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From Mark Washeim <>
Subject Re: Thoughts on a data-driven web site
Date Thu, 22 Jun 2000 22:10:43 GMT
on 22/6/00 9:16 pm, Stefano Mazzocchi at wrote:

> Jonathan Stimmel wrote:


>> Too often, some VP
>> will say to an engineer, "we just made a deal, and have committed
>> to implementing this complex new feature by next week" (slightly
>> exaggerated).  By making it easy to hack the infrastructure to do
>> a quick hack, the VP will be encouraged to do so again, leading
>> to another hack, until the site ends up being a giant collection
>> of hacks (which we already have :{).
> Cocoon1 doesn't help, I totally agree. But here we talk about C2 and the
> sitemap gives you the control tool you needed to ensure your lazy
> engineers do their job the "elegant" and designed way.... or go thru
> loops to make the sitemap change.

Ok, guys, reality check time.

I'm the chief bru-ha-ha, CTO, of one company, TD of another. I attempt, as
much as I'm able, to protect developers from slash and burn
'dis-engineering'. Most honourable, professionals in my kind of position
will do the same. 

However, at some scale (once you have more than 10 large clients and 40+
developers) it is inevitable that some projects will need to be executed
under less than favourable conditions.

That is, we will contrive a hack. It will happen.

What I wish to express is that cocoon (1.x.x for that matter, with which I'm
currently 'hacking') encourages SOUND engineering. Even novel, elegant
practices ( xsp tag-libs positively discourage hacking, in fact enforcing

I suggest that you leave the hack-a-bility well enough alone. Otherwise,
cocoon will be passed over for numerous projects precisely because it
enforces more discipline than may be allowed in some cases. Honestly,
engineers who are professional will, with time, re-work the hacked version
into something of beauty (I know that my team working on eurofootball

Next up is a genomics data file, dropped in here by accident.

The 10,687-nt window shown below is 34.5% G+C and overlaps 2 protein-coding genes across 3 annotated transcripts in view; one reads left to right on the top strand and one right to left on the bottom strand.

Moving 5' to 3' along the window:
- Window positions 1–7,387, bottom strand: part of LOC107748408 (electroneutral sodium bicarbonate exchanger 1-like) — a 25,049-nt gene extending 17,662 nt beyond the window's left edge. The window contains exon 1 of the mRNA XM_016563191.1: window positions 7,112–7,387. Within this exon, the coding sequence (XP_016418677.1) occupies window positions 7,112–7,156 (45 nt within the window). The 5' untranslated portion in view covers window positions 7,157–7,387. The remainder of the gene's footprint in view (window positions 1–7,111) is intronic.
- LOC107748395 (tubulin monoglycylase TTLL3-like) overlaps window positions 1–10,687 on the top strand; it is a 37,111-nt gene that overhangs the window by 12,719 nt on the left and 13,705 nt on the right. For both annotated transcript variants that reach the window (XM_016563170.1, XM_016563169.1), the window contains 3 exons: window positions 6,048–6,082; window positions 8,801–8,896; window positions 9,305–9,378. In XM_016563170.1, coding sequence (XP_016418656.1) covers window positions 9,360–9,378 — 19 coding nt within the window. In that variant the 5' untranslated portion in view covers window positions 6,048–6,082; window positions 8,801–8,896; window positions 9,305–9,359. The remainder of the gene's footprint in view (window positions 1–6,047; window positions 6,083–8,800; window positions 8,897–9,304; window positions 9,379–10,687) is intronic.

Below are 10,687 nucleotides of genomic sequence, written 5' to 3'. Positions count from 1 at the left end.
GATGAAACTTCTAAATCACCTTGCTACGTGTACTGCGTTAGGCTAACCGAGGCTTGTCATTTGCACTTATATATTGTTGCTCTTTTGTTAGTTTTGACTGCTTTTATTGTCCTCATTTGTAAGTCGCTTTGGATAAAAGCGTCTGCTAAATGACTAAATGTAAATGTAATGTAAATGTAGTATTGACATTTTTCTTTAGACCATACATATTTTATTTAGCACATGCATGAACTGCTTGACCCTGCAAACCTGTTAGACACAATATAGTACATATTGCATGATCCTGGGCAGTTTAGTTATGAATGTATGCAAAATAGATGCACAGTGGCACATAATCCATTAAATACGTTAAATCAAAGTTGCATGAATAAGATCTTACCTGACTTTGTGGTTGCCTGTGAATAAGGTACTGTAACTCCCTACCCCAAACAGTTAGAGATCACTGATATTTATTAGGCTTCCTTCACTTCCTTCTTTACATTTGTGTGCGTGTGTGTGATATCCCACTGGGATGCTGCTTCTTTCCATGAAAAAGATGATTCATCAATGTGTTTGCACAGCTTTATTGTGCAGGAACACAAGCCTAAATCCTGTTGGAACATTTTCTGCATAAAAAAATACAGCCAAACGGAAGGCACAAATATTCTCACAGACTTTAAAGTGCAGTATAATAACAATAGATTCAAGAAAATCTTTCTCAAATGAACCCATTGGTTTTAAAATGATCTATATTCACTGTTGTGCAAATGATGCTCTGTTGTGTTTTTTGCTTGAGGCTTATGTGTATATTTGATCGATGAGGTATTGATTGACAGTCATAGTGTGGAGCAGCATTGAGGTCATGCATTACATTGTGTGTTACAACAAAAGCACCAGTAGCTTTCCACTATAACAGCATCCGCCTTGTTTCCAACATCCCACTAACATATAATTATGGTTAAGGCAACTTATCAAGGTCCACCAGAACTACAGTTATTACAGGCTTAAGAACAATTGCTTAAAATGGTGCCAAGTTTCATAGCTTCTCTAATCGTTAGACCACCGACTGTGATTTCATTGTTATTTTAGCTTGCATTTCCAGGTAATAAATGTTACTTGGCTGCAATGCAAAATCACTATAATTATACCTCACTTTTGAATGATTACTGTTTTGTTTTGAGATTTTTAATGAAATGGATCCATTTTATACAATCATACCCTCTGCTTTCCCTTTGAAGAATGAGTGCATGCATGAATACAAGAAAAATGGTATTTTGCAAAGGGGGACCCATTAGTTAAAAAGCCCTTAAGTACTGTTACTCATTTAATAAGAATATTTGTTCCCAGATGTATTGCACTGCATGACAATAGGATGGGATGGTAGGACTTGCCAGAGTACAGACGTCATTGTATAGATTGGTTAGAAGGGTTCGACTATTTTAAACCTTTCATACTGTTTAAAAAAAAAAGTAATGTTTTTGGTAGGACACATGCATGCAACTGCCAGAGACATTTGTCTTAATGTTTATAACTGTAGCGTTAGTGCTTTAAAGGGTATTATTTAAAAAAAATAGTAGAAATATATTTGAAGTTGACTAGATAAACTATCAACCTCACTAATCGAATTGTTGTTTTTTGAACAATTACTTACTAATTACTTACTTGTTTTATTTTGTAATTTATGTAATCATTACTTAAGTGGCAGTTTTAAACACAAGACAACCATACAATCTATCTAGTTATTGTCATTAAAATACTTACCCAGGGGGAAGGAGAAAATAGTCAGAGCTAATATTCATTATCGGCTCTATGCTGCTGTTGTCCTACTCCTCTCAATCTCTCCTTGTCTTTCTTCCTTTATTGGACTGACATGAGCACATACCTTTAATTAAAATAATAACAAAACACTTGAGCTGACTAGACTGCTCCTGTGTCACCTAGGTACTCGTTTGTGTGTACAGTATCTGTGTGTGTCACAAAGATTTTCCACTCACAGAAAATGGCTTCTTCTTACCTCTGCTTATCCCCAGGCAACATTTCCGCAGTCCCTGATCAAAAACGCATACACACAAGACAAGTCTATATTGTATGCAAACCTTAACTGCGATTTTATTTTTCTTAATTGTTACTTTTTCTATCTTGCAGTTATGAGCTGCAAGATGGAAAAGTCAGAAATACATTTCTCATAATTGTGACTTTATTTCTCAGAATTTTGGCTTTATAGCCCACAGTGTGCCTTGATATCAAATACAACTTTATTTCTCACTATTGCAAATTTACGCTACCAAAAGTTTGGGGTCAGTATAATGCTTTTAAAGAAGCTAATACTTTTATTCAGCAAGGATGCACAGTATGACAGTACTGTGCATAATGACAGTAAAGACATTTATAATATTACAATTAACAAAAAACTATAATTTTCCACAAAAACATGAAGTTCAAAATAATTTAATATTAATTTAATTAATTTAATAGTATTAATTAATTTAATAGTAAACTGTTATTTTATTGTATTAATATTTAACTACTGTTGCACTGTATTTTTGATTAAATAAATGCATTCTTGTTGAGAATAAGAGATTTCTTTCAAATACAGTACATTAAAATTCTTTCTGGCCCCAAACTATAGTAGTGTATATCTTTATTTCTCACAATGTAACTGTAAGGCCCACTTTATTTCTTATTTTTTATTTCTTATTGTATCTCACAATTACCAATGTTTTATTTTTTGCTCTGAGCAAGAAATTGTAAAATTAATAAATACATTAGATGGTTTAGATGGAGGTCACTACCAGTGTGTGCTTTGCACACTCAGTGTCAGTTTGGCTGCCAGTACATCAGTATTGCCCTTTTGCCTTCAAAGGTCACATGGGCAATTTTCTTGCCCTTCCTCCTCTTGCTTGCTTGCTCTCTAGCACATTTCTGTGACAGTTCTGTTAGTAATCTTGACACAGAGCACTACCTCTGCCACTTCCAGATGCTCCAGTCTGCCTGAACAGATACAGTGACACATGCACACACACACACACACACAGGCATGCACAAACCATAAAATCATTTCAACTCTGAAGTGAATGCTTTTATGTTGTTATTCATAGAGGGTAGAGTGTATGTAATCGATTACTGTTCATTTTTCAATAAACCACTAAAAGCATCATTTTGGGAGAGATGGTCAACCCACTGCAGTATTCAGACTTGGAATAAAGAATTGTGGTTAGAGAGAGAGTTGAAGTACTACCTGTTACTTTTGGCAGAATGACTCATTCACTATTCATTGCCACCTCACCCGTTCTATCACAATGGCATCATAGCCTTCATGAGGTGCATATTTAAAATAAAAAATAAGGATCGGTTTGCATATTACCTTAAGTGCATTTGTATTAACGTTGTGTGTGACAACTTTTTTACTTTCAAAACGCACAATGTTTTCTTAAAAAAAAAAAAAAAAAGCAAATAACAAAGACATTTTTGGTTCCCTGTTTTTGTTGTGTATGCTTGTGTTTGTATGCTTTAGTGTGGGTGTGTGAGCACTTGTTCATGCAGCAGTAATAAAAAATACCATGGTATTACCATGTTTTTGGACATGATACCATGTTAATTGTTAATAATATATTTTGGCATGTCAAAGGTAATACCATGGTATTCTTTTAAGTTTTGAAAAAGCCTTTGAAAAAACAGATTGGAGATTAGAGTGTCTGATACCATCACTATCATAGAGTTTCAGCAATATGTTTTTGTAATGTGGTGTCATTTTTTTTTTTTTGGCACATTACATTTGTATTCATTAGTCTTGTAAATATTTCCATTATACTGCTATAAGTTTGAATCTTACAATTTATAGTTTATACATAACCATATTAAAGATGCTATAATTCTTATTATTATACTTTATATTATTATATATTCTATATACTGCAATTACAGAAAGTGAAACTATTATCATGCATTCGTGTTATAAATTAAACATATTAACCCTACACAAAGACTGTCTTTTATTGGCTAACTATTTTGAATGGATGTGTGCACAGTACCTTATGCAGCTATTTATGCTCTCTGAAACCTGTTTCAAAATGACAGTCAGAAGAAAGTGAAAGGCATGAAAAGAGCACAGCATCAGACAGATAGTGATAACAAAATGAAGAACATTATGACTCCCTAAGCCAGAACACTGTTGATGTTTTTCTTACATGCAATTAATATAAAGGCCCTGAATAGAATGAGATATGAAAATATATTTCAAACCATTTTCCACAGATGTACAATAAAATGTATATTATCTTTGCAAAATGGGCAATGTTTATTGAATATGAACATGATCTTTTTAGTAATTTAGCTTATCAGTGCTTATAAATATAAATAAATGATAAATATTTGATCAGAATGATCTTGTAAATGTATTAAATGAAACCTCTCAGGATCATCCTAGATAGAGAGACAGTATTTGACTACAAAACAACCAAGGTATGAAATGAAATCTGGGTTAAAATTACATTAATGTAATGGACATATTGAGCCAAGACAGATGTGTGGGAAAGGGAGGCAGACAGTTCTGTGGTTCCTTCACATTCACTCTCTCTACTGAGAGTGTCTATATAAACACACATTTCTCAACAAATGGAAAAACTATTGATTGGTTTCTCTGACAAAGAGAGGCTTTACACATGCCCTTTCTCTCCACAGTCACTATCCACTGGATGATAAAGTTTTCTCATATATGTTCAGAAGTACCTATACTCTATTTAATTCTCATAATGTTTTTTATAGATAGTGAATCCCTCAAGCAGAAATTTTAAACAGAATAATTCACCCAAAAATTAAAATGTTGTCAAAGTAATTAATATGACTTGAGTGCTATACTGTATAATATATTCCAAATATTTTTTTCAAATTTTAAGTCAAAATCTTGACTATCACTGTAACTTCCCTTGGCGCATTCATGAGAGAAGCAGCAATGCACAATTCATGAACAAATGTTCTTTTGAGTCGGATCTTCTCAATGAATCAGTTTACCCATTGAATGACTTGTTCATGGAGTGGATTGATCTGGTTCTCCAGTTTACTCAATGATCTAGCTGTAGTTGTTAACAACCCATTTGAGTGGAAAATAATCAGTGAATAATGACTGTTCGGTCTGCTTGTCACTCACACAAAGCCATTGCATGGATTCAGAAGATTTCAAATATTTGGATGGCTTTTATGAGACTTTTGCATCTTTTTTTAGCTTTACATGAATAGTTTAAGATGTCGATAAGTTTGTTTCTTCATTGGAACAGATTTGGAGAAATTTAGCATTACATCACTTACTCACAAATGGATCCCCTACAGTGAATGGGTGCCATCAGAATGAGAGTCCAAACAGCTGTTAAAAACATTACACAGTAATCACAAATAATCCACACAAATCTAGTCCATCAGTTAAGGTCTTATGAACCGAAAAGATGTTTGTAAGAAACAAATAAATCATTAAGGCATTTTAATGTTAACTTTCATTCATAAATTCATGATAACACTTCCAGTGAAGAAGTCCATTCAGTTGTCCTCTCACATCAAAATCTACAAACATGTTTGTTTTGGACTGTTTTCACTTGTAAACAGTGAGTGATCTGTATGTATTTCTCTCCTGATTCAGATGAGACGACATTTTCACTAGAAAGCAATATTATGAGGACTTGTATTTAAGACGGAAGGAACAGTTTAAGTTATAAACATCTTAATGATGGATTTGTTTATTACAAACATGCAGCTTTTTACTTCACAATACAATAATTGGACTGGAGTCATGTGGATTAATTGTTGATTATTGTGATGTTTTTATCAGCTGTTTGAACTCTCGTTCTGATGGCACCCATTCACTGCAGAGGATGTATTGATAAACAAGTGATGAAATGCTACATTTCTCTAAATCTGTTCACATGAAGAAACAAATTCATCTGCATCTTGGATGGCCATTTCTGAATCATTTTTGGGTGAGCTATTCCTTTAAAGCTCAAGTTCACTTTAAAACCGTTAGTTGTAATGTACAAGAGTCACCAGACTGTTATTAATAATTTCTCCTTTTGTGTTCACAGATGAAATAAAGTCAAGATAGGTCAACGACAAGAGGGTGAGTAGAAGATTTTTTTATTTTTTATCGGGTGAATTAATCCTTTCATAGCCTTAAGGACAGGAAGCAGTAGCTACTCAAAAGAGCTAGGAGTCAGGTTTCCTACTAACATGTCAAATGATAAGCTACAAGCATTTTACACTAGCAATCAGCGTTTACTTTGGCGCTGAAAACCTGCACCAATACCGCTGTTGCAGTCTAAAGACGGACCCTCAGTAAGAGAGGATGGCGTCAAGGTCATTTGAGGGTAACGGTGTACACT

certainly will). 

It is also just plainly and always that re-factoring will take place.
Usually, after something akin to prototyping. Web-apps, by the very nature
of the market-place in which they exist tend to be prototyped and are rarely
entirely designed from the get go. Perhaps it's different within the IT
departments of large corporations. They, however, cannot compete in the
market I operate in. In fact, most of their projects take years to complete
and often fail at that.

My company in Canada, Critical Mass, would simply be unable to compete if we
had to engineer everything using, as we often do in re-factoring, use cases,
conceptual models, etc. We must use these techniques after some more rapid
process if our software isn't eventually going to fail to be maintainable,
scalable, etc . . .

I really believe that Cocoon will promote good practice and bad practice
will persist despite cocoon if need be. In the end, it's a question of
setting a good example in the context (which tag-libs do).

My two bits.

Mark (Poetaster) Washeim

'On the linen wrappings of certain mummified remains
found near the Etrurian coast are invaluable writings
that await translation.

Quem colorem habet sapientia?'

Evan S. Connell


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